The transport of all classical neurotransmitters into synaptic vesicles involves a mechanism of H+ exchange and hence depends on a H+ electrochemical driving force (??H+) generated by the vacuolar-type H+-ATPase. However, different transmitters depend to varying extents on the two components of ??H+, the chemical component (?pH) and the electrical component (??), and we currently understand little about the factors that regulate expression of ??H+ as either ?pH or ??. Previous studies have focused almost exclusively on the role of chloride in expression of ?pH, but the carriers responsible and the factors that promote ?? remain poorly understood. In addition, the vesicular glutamate transporters (VGLUTs) show allosteric regulation by chloride and may themselves exhibit a chloride conductance, but the relationship between these properties remains unknown. We also understand little about the mechanism of ionic coupling by the VGLUTs, despite important implications for the presynaptic regulation of quantal size and the activation of glutamate receptors. We will thus 1) Elucidate the factors that drive vesicular glutamate transport by promoting expression of ??H+ as ??. Vesicular glutamate transport depends primarily on ??, and we have recently identified a cation/H+ exchange activity that converts ?pH into ?? and promotes vesicle filling with glutamate. The activity has properties associated with the family of Na+/H+ exchangers and we will now identify the isoform(s) responsible, as well as characterize their role in transmitter release. 2) Characterize the currents associated with VGLUT2. To develop a more robust assay for VGLUT activity, we have expressed an endocytosis-defective mutant of VGLUT2 at the plasma membrane of Xenopus oocytes. We will now use the associated currents to understand the ionic coupling of the VGLUTs and the relationship between different properties ascribed to them, including Na+-dependent phosphate transport, a Cl- conductance and allosteric regulation by Cl-. 3) Identify residues responsible for the differences in ionic coupling by different VGLUT family members. To understand how closely related proteins can mediate transport with different mechanisms of ionic coupling, we will use site-directed mutagenesis of VGLUT2 and a purified bacterial relative, E. coli DgoT. By functional reconstitution of the purified protein, we have found that DgoT mediates H+ cotransport rather than the ??-driven transport characteristic of the VGLUTs, and we will now determine the structural basis for these differences in transport mechanism.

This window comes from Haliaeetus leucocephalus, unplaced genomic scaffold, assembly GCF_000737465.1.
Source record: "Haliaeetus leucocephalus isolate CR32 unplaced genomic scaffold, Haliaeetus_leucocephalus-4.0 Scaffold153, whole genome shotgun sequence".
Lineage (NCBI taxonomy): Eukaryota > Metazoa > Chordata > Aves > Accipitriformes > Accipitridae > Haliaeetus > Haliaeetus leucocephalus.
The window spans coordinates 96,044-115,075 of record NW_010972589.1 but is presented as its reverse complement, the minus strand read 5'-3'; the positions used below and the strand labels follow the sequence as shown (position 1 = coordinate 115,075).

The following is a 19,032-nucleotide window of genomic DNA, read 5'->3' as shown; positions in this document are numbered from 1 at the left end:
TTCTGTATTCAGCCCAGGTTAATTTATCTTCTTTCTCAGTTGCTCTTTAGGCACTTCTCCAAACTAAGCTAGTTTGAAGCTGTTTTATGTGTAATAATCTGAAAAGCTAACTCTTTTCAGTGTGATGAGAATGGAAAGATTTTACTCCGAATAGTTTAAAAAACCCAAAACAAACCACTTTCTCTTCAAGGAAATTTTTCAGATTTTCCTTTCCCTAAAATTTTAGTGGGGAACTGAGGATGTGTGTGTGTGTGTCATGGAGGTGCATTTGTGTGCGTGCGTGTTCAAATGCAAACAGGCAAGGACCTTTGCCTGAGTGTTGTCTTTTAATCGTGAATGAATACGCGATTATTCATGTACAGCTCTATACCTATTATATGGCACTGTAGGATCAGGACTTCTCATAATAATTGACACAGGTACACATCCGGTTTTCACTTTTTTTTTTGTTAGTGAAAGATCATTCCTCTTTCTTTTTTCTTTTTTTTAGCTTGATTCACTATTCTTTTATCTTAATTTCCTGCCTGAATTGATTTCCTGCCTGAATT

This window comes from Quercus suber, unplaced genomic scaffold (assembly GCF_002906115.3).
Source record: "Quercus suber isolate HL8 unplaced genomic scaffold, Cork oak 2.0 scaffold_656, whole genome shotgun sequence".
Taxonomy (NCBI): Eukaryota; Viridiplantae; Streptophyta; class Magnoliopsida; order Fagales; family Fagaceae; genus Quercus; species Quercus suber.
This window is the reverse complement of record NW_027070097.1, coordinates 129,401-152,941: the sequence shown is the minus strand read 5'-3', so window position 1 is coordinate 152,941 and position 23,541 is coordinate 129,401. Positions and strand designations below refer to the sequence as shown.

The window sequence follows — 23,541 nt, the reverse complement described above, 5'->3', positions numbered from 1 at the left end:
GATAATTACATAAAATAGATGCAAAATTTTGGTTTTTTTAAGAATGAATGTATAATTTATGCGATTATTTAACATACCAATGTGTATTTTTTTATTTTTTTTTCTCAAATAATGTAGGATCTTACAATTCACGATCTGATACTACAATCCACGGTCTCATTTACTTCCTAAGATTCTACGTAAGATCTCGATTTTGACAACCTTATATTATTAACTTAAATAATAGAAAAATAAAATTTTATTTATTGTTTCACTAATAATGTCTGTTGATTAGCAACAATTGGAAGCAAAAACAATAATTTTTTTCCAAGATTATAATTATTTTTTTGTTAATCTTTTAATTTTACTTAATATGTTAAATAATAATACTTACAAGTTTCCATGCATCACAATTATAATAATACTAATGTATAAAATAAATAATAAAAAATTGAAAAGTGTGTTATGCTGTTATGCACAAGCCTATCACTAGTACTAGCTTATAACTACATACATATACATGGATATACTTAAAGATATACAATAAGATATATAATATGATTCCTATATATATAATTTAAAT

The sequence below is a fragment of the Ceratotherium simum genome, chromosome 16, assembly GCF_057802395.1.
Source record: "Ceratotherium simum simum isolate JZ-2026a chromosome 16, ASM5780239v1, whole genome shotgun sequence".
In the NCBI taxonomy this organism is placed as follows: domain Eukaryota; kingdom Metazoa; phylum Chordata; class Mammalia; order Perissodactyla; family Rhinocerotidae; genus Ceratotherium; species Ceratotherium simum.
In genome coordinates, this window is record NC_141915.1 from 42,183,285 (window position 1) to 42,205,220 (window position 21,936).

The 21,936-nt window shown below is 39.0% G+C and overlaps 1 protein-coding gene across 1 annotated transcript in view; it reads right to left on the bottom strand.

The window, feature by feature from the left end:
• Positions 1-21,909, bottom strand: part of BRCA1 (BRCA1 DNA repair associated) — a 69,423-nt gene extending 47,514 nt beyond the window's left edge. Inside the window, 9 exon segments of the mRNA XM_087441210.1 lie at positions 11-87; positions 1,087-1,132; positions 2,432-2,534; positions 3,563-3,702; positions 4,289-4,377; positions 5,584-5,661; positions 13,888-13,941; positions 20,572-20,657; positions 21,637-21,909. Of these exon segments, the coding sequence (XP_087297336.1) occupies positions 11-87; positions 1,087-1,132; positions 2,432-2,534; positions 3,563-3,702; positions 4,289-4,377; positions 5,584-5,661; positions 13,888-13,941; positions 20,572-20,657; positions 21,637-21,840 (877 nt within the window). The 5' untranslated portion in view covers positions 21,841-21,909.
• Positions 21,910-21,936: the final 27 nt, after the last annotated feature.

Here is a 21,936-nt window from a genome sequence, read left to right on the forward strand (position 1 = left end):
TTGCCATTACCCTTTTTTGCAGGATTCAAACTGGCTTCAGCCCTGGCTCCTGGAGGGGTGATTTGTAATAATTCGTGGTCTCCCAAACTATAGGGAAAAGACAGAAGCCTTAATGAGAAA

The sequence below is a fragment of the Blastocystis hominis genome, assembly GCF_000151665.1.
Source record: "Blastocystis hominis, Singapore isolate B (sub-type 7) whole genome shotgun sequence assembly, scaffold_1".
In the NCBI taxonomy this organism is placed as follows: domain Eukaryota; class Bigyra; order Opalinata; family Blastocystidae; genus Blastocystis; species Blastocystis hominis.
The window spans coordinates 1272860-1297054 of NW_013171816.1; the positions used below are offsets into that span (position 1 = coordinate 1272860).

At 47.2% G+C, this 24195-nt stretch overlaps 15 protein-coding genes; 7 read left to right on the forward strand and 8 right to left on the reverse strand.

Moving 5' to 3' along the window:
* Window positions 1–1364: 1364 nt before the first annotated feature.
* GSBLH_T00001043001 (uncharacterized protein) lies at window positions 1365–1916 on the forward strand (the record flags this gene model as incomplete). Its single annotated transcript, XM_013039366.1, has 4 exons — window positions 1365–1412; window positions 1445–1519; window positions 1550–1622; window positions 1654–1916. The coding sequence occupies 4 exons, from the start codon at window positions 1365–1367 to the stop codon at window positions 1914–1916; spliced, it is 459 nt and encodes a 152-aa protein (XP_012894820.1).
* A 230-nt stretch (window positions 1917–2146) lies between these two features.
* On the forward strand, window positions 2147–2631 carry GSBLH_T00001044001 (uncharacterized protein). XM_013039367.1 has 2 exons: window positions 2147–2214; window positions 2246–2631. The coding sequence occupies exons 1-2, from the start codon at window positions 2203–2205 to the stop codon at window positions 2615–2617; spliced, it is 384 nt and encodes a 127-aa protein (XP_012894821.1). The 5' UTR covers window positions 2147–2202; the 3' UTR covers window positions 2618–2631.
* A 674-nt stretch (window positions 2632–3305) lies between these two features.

Synaptic transmission involves the regulated exocytosis of vesicles filled with transmitter, but we still understand little about the basic mechanisms that regulate neurotransmitter transport into synaptic vesicles. This program will identify factors that promote the membrane potential driving vesicular glutamate transport. It will also characterize the properties of vesicular glutamate transport through the analysis of associated currents and a bacterial relative. The results will have important implications for our understanding of excitatory neurotransmission, behavior and neuropsychiatric disease.
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